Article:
Conversations For Transformation: Essays Inspired By The Ideas Of Werner Erhard

Conversations For Transformation

Essays By Laurence Platt

Inspired By The Ideas Of Werner Erhard

And More


Up All Night

St Helena, California, USA

December 26, 2007



Recently almost by accident I discovered something which turned my pleasure principle  around one hundred and eighty degrees on its ear. It's this:

Whenever I, a man, am intent on taking my own pleasure, whenever I receive  pleasure, it's over too soon. Then there's the obligatory relax and regenerate  interval before I can participate again.

That's not always a break I choose to take. Yet I must - I have no choice. That's not the way I'd like it to be. I'd prefer to play on. But I can't. It's certainly not personal. Rather, that's just the way it is with male physiology.

However, whenever I give  pleasure being less interested in my own in favor of another's, there's no limit. I can go on forever. I can stay up all night.

This is way more than mere boy talk. This is an adult, senior conversation which starts off noting obvious differences in male and female physiology, then continues from there to an even more valuable observation which is universally applicable regardless of gender and independent of physiology.

There's something very profound for me in this conversation, something fundamental dating back to antiquity in this examination of how my male body really  works, something which resonates deeply for me. When I accept the critical differences in the way my male body works differently than your female body, when I get what's so  about where we're different, when I act congruent with the way it is  rather than with the way I'd like it to be, something becomes available which was only hinted at before. It's something which never showed up before as what's possible. Until now it's only showed up as what's attainable  ie as a level of performance, and only as a level of performance to aspire to at that.

That's never sat right with me. In fact it's always showed up for me as a design flaw  in God's architecture of the way male and female human beings' bodies are constructed to work together. I'd learned in order to overcome this design flaw a certain masterful  performance was required. And if that level of masterful performance was attained, it was awarded the ridiculously furtive label "staying power".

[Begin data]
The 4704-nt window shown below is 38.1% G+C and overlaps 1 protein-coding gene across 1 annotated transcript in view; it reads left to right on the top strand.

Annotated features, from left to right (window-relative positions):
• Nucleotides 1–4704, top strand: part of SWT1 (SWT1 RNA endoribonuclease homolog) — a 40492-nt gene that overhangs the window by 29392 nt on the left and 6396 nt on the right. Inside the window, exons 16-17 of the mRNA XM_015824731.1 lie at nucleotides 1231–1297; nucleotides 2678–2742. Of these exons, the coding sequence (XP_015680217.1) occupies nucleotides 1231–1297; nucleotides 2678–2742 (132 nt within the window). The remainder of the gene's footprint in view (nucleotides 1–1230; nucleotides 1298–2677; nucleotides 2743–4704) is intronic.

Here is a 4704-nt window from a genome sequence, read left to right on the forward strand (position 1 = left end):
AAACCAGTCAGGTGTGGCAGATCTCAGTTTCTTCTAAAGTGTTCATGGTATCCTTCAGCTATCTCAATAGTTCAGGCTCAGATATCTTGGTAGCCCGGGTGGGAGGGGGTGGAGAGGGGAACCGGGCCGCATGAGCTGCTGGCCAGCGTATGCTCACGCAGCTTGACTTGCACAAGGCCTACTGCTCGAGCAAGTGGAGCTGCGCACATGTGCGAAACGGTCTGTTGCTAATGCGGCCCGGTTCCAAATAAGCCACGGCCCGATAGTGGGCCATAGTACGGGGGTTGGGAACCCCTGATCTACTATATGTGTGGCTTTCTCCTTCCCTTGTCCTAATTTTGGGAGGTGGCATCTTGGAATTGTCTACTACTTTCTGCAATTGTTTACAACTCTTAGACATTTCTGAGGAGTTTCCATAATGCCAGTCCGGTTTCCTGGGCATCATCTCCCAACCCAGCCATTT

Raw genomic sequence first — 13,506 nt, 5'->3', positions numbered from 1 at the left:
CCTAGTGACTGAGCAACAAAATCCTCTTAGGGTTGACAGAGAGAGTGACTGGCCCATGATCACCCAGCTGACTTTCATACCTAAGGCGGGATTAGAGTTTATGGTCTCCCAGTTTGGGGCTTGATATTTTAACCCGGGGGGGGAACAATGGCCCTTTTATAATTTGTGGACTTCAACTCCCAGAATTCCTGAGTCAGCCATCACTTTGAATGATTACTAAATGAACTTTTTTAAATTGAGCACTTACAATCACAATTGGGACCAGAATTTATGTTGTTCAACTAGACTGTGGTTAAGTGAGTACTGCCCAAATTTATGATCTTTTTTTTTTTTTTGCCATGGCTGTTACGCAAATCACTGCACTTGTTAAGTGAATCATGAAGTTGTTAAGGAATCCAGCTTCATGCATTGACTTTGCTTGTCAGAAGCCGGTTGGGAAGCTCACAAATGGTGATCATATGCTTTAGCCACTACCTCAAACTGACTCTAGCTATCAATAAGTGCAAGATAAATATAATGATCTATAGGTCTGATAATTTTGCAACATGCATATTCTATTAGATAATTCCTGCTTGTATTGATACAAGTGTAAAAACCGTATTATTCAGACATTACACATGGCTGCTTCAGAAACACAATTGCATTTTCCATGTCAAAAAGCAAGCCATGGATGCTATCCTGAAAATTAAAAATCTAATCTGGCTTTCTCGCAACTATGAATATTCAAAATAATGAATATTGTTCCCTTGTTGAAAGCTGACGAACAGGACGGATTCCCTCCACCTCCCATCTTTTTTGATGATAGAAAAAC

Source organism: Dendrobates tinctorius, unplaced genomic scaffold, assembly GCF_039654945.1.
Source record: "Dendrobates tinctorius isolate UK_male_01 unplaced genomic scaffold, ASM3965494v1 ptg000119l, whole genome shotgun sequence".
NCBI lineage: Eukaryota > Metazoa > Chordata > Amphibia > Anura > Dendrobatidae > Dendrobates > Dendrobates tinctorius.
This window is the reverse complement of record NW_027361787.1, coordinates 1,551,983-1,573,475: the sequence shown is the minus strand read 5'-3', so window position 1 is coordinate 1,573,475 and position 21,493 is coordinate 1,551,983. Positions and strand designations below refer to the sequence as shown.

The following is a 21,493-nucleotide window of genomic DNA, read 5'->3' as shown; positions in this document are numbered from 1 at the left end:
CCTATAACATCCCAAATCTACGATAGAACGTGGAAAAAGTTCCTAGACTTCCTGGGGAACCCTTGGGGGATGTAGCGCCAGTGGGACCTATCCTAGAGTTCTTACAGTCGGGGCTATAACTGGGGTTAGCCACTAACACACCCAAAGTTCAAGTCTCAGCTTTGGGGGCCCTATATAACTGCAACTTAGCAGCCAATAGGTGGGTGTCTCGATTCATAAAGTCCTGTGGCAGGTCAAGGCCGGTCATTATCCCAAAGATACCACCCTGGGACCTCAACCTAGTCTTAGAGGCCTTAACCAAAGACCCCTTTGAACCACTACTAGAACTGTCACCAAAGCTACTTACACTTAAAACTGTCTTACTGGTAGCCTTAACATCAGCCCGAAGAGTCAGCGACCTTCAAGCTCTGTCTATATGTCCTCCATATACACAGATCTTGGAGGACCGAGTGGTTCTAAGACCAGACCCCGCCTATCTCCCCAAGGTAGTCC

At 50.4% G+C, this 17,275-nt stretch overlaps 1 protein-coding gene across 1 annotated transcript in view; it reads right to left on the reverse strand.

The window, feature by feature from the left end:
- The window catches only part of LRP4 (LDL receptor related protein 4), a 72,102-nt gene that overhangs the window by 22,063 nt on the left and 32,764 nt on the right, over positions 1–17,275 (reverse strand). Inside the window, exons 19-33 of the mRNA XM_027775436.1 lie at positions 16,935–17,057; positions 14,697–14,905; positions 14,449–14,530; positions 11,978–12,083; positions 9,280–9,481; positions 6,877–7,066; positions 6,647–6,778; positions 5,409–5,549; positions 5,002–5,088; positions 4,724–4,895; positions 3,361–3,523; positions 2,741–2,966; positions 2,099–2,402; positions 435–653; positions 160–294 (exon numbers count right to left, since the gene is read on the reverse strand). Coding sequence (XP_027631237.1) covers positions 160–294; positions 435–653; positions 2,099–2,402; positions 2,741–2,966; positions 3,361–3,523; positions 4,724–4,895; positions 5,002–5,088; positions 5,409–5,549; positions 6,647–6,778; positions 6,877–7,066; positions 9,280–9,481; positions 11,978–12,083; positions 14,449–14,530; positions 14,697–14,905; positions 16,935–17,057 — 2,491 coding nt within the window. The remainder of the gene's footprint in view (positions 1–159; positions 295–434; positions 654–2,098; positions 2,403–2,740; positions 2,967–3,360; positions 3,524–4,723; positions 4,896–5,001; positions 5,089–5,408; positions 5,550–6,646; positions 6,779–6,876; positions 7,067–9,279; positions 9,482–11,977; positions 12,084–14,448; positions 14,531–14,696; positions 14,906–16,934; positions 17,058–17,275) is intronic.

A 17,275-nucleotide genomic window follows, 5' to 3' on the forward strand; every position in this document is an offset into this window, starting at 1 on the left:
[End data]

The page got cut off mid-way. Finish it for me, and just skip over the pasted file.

That's how I had it pegged while being resigned to performing like a trained seal to make this design flaw, this fundamental incompatibility  in our male and female pleasure machinery. work.

That's classic, by the way: Laurence  criticizing God  for creating things the way they are ...  That's truly wild ...

Then came this. Stepping outside the box, what I saw is while there's never enough pleasure for me to take, there's more than enough, there's an abundance  of pleasure for me to give.

It's living proof of all the old adages  I've ever heard, all those wonderfully pithy  epithets which speak to the wealth we already are  and which we've long forgotten in our headlong rush to acquire wealth. We're told by the saints, by the seers, by the sages of the world how giving  is receiving, how without giving we can't ever get  enough to make us happy. Yet paradoxically lasting happiness goeswith  giving away whatever it is we ourselves want (as Alan Watts may have said). That's the golden rule. You can't always get what you want but you can  always give  what you want (as Mick Jagger may have said).

What's prudent about this discovery for me, where it's pragmatic and smart  is it's verifiable, it's prove-able, it works dramatically well, and in all likelihood it works for everyone.

That's exciting enough to keep me up all night.



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